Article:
The use of coaters on electron microscopy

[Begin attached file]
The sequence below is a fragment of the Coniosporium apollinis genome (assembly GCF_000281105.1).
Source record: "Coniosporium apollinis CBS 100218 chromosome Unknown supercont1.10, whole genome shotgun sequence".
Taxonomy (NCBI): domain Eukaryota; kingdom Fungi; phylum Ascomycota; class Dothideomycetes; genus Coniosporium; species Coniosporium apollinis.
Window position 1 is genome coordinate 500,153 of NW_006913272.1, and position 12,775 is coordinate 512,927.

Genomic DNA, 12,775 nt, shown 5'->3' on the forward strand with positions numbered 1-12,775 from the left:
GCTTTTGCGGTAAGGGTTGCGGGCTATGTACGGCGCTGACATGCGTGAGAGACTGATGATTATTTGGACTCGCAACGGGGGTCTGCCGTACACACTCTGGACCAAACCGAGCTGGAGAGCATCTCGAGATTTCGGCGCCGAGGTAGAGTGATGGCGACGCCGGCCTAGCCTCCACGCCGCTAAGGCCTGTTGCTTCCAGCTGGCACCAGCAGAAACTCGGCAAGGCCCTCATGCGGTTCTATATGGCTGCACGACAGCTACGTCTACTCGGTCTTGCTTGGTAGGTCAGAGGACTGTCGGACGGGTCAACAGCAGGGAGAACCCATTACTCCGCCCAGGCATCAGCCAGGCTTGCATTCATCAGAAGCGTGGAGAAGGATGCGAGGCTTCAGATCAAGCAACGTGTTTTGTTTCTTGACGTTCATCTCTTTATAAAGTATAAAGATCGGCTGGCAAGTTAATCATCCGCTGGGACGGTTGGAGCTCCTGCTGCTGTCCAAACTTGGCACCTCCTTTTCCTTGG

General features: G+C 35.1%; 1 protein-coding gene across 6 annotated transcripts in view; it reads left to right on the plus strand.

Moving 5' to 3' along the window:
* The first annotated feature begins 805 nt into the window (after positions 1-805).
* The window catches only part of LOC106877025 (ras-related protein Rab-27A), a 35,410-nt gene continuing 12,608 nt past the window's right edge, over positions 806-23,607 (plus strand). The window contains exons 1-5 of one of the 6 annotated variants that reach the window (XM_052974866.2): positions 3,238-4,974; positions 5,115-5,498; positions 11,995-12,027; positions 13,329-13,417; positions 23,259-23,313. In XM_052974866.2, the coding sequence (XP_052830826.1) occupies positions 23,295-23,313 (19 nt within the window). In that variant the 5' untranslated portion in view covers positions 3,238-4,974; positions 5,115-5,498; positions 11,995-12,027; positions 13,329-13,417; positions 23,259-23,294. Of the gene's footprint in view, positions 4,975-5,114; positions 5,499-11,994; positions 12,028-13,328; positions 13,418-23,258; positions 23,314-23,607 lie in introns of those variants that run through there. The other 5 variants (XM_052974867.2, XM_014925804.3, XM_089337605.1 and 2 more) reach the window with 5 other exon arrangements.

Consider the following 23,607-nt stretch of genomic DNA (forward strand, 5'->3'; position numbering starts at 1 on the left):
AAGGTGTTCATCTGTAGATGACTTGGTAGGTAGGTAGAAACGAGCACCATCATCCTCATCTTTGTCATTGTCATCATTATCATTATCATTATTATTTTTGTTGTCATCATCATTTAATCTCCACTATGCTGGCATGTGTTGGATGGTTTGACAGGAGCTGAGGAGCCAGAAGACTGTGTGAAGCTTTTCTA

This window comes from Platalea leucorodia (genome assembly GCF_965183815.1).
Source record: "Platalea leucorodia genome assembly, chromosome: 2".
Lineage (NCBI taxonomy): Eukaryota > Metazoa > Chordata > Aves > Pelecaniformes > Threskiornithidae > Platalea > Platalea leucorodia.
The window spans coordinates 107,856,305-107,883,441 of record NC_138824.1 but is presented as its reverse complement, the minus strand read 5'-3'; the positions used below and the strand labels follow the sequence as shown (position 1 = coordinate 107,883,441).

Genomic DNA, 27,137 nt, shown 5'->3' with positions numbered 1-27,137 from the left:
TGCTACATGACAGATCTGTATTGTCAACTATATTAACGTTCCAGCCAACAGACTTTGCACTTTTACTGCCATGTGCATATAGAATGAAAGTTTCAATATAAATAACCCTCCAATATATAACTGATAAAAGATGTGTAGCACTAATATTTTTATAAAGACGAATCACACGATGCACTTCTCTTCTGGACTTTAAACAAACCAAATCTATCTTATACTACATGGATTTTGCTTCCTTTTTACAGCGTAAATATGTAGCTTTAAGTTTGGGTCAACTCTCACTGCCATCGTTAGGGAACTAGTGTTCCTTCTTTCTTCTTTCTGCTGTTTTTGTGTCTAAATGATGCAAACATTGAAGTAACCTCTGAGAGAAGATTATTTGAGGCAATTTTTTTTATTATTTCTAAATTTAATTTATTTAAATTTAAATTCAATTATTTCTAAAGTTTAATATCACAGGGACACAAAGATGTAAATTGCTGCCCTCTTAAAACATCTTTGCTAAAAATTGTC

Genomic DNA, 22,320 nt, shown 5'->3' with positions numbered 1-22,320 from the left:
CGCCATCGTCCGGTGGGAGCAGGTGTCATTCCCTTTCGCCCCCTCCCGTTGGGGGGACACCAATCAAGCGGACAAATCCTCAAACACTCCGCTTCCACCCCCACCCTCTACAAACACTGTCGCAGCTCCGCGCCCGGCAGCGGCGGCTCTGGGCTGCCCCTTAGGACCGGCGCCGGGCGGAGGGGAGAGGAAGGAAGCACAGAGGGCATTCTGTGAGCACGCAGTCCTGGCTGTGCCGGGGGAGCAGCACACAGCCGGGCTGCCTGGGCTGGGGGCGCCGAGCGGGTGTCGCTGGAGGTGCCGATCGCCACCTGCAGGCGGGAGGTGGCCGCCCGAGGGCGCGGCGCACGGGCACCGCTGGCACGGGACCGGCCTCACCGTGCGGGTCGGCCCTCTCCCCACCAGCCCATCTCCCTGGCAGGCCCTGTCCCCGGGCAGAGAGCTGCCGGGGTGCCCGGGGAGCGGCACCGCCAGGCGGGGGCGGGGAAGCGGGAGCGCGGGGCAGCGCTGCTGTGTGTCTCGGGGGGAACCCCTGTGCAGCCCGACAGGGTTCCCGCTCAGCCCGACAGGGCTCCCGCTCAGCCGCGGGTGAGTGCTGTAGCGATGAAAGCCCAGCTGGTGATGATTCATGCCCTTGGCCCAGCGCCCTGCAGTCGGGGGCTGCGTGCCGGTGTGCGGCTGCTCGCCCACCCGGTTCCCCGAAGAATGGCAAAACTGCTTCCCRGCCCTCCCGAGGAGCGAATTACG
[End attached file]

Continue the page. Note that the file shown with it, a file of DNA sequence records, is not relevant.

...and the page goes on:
The innovations in the field of science and technology led to so many discoveries and inventions. Among these innovations are the improvements when it comes to equipment used for scientific experimentation. The old tools that were used to understand scientific phenomena back in the days were no longer suitable for the far advanced research studies being made today. Among the improved versions of the scientific equipment would be the electron microscope. It is a very powerful version of the optical microscope that has high magnification. Typically speaking, an electron microscope can see things which were a thousand times smaller. It has been a very important tool especially when it comes to inspecting very small samples up close. While the electron microscope seems to be a very powerful tool for research, it is also a pretty complex machine which requires personnel training for people to be able to use it properly. Moreover, it is also a pretty delicate tool. In order to improve the imaging of a sample, it is required that the specimen is coated with a conductive layer, which are also known as coaters. They are essential sample preparation tools for any electron microscope users. Charging occurs in non-conductive materials such as glass, plastic, wood, organic samples, polymers and many others thus, without coating, surface charging occurs and deteriorates the quality of the electron microscope images. Coaters comes with a wide choice of conductive material for coating (targets), commonly using Gold, Platinum, Pt/Pd and carbon. Other coating material (targets) such as Chromium, Rodium, Copper and Aluminum are also available. Conductive coating is required in order to create sharper images of the sample when scanned under the electron microscope. This gives better view of the sample, thus providing clearer and better information for data gathering. The advanced technology helps us see the world more clearly, right down to the smallest particle.